Once the ice cream comes out of the maker, layer 1/3 of the ice cream in the bottom of a bowl, followed by a thin layer of grape jelly (I used about 1/4-1/2 cup), top with ice cream, another layer of grape jelly, and the final layer of ice cream. Cover with plastic wrap and set in the freezer. After about an hour (or after it has firmed up a bit), gently fold the ice cream to incorporate the grape jelly throughout the ice cream. Place back in freezer until ready to use.
Peanut Butter Eggless Cookie Dough
3/4 cup all-purpose flour
1/4 cup sugar
1/4 cup brown sugar
Pinch of salt
1/2 cup smooth peanut butter
1/4 cup unsalted butter, room temperature
4 tsp milk
1 tsp vanilla extract
Combine all of the ingredients in a mixer, using the paddle attachment. Take the dough and place in plastic wrap and chill for at least 2 hours.
To assemble the sandwiches:
When I was making these, I had a bit of trouble following my inspiration’s instructions (the cookie dough did not come out of the pan so easily), so I came up with my own method, which turned out a lot easier for me. She took great pictures of step by step instructions, so if you need a basic visual, definitely check hers out. Mine is similar except that I don’t freeze the cookie dough first. Here’s how I did it:
In an 8×8 baking dish, line the bottom with 2 strips of parchment paper, so they extend beyond the edges of the pan on all sides. Spray with cooking spray. Take the chilled dough out of the fridge and split the dough in half. Take one half of the dough and spread in an even layer on top of the greased parchment paper, making sure to reach all four corners.
Top with ice cream. I ended up using about 3/4 of the total ice cream I made. Feel free to use all of the ice cream, or save a little like I did for another snack.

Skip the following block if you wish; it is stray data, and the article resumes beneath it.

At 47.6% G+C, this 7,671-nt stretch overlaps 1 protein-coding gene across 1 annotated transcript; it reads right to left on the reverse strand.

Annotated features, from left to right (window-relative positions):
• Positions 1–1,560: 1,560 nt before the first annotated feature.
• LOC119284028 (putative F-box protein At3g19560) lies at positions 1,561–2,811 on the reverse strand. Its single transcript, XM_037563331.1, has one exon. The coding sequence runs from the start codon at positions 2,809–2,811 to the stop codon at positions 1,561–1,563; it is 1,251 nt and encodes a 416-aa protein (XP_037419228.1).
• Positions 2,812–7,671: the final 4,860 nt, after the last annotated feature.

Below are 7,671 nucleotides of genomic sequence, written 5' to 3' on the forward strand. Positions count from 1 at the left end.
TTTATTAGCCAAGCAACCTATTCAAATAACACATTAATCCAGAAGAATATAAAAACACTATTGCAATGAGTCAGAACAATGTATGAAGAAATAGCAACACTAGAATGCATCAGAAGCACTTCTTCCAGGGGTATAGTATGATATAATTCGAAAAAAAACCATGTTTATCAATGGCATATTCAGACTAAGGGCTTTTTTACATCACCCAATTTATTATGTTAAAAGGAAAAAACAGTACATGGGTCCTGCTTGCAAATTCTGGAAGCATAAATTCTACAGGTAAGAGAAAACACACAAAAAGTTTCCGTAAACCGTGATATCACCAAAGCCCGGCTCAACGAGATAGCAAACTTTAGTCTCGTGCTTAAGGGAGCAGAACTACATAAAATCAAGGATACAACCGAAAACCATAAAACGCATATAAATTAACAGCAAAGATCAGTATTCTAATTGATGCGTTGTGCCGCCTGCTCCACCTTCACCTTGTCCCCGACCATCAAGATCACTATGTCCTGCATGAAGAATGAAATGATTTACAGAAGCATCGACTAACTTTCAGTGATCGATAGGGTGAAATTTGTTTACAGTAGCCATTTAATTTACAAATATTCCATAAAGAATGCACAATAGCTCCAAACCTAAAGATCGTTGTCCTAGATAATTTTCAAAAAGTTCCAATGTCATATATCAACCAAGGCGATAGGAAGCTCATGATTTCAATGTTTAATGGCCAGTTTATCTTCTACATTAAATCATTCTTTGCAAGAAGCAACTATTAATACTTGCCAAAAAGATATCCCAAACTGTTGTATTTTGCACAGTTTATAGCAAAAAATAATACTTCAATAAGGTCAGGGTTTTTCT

Take the other half of the dough and on another greased piece of parchment on your counter, make an even layer of the dough, just like you did on the bottom, about the size of your dish. I then peeled off the cookie dough from the parchment, and placed the flat side up on top of the ice cream. I had to fill in a few areas that I didn’t quite cover, so I just tore off some excess and placed it where it was needed. Press down to make sure everything is sealed in.
Take the excess parchment and lightly spray it and then fold over the edges to seal off the dish. Place something on top of the dish to help way it down and make sure the cookie dough sticks to the ice cream; I ended up using the leftover bowl of ice cream since it wasn’t too heavy and wouldn’t crush the bars, but still had a little weight.
Let freeze overnight, or at least 6-8 hours. Remove the bars by pulling up the excess pieces of parchment and peel off from the cookie dough gently. If you have adequately greased the parchment, you should have no problem. Cut into individual squares with a warm knife (I dipped mine in hot water for a few seconds every cut) and serve immediately. You can also individually wrap these in parchment and store in a freezer bag to enjoy whenever the craving hits.